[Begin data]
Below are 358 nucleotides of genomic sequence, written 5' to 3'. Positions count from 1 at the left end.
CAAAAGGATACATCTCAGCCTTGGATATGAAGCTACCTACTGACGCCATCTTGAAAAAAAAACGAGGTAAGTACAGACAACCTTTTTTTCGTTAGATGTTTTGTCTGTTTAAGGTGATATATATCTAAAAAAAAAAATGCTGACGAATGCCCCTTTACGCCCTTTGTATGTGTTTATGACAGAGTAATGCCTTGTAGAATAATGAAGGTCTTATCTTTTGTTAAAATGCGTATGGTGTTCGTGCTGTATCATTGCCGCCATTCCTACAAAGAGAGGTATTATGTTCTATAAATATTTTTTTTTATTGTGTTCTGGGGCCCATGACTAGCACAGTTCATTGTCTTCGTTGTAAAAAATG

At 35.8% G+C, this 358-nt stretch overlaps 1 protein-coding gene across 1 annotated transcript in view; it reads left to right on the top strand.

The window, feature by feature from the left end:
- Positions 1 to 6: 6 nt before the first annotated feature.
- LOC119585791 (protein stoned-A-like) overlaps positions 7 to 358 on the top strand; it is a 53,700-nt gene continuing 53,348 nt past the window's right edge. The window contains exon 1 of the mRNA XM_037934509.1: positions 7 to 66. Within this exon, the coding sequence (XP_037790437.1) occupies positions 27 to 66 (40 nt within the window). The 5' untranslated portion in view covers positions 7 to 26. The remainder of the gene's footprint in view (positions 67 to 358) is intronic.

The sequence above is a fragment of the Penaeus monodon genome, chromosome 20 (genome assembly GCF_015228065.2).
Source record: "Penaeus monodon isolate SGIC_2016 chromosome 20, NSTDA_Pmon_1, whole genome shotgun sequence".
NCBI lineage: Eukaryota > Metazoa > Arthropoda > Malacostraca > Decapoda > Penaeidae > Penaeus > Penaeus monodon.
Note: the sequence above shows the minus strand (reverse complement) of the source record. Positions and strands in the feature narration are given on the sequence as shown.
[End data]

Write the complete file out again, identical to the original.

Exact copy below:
Below are 358 nucleotides of genomic sequence, written 5' to 3'. Positions count from 1 at the left end.
CAAAAGGATACATCTCAGCCTTGGATATGAAGCTACCTACTGACGCCATCTTGAAAAAAAAACGAGGTAAGTACAGACAACCTTTTTTTCGTTAGATGTTTTGTCTGTTTAAGGTGATATATATCTAAAAAAAAAAATGCTGACGAATGCCCCTTTACGCCCTTTGTATGTGTTTATGACAGAGTAATGCCTTGTAGAATAATGAAGGTCTTATCTTTTGTTAAAATGCGTATGGTGTTCGTGCTGTATCATTGCCGCCATTCCTACAAAGAGAGGTATTATGTTCTATAAATATTTTTTTTTATTGTGTTCTGGGGCCCATGACTAGCACAGTTCATTGTCTTCGTTGTAAAAAATG

At 35.8% G+C, this 358-nt stretch overlaps 1 protein-coding gene across 1 annotated transcript in view; it reads left to right on the top strand.

The window, feature by feature from the left end:
- Positions 1 to 6: 6 nt before the first annotated feature.
- LOC119585791 (protein stoned-A-like) overlaps positions 7 to 358 on the top strand; it is a 53,700-nt gene continuing 53,348 nt past the window's right edge. The window contains exon 1 of the mRNA XM_037934509.1: positions 7 to 66. Within this exon, the coding sequence (XP_037790437.1) occupies positions 27 to 66 (40 nt within the window). The 5' untranslated portion in view covers positions 7 to 26. The remainder of the gene's footprint in view (positions 67 to 358) is intronic.

The sequence above is a fragment of the Penaeus monodon genome, chromosome 20 (genome assembly GCF_015228065.2).
Source record: "Penaeus monodon isolate SGIC_2016 chromosome 20, NSTDA_Pmon_1, whole genome shotgun sequence".
NCBI lineage: Eukaryota > Metazoa > Arthropoda > Malacostraca > Decapoda > Penaeidae > Penaeus > Penaeus monodon.
Note: the sequence above shows the minus strand (reverse complement) of the source record. Positions and strands in the feature narration are given on the sequence as shown.